A Western analysis is a variation of the Southern analysis technique. With a Southern analysis, DNA is cut with restriction endonucleases and fractionated on an agarose gel to separate the DNA by molecular weight and then transferring to nylonmembranes. It is then hybridized with the probe fragment which was radioactively labeled with .sup.32P and washed in an SDS solution. In the Western analysis, instead of isolating DNA, the protein of interest is extracted and placed on an acrylamidegel. The protein is then blotted onto a membrane and contacted with a labeling substance. See e.g., Hood et al., "Commercial Production of Avidin from Transgenic Maize; Characterization of Transformants, Production, Processing, Extraction andPurification" Molecular Breeding 3:291-306 (1997).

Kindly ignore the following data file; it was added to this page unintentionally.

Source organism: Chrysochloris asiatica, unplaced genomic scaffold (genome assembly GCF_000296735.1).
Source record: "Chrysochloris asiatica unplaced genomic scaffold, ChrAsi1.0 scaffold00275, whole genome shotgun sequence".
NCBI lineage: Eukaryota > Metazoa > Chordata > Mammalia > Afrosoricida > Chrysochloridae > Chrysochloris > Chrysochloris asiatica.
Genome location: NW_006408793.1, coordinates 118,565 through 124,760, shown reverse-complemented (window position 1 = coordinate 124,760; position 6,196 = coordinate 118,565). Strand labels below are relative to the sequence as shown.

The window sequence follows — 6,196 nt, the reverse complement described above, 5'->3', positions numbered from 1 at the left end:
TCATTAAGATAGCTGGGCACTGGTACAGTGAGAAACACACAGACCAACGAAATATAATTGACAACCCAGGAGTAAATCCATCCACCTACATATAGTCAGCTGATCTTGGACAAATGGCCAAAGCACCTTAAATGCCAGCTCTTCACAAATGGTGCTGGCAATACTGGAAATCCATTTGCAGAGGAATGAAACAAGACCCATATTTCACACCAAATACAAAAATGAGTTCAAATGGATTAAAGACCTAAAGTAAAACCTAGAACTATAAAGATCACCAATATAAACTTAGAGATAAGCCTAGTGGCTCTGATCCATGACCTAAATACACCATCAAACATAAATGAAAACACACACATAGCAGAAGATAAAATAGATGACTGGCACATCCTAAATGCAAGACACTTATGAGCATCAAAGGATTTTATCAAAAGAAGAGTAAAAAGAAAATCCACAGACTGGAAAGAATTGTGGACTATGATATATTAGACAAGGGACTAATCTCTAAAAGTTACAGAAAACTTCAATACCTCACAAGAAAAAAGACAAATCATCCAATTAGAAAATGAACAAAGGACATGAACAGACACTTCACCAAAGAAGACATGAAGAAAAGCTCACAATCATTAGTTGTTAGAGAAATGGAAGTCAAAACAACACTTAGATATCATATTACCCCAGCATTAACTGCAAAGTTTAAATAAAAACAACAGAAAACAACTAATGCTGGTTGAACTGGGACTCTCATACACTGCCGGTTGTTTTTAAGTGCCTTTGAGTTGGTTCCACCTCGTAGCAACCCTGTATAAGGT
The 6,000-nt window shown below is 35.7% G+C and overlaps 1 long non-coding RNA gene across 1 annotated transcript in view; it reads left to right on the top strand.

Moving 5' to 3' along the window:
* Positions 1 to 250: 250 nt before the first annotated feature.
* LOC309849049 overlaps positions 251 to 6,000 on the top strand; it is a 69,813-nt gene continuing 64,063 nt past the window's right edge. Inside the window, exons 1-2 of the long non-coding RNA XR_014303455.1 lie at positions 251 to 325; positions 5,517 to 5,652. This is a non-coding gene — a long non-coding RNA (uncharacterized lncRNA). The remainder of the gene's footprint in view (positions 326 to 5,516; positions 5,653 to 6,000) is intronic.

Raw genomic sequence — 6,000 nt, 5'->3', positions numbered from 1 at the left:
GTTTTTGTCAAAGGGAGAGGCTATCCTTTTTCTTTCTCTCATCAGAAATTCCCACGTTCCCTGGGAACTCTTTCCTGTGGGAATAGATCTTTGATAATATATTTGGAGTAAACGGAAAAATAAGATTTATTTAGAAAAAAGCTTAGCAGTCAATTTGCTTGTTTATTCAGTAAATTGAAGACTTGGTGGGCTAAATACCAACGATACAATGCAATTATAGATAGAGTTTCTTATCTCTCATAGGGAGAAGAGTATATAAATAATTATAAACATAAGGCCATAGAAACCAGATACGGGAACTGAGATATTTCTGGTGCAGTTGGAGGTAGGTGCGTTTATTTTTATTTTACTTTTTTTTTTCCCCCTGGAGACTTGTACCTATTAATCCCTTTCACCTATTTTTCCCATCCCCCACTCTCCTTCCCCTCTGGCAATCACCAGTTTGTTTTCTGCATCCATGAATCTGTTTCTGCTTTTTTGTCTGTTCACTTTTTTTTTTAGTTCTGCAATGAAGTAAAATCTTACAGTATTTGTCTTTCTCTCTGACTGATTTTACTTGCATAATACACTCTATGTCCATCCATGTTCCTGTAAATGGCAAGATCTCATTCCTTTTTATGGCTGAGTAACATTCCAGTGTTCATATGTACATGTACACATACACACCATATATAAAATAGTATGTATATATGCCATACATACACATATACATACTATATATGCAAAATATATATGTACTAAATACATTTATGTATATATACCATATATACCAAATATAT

The ELISA or enzyme linked immunoassay has been known since 1971. In general, antigens solubilised in a buffer are coated on a plastic surface. When serum is added, antibodies can attach to the antigen on the solid phase. The presence orabsence of these antibodies can be demonstrated when conjugated to an enzyme. Adding the appropriate substrate will detect the amount of bound conjugate which can be quantified. A common ELISA assay is one which uses biotinylated anti-(protein)polyclonal antibodies and an alkaline phosphatase conjugate. For example, an ELISA used for quantitative determination of laccase levels can be an antibody sandwich assay, which utilizes polyclonal rabbit antibodies obtained commercially. The antibodyis conjugated to alkaline phosphatases for detection. In another example, an ELISA assay to detect trypsin or trypsinogen uses biotinylated anti-trypsin or anti-trypsinogen polyclonal antibodies and a streptavidin-alkaline phosphatase conjugate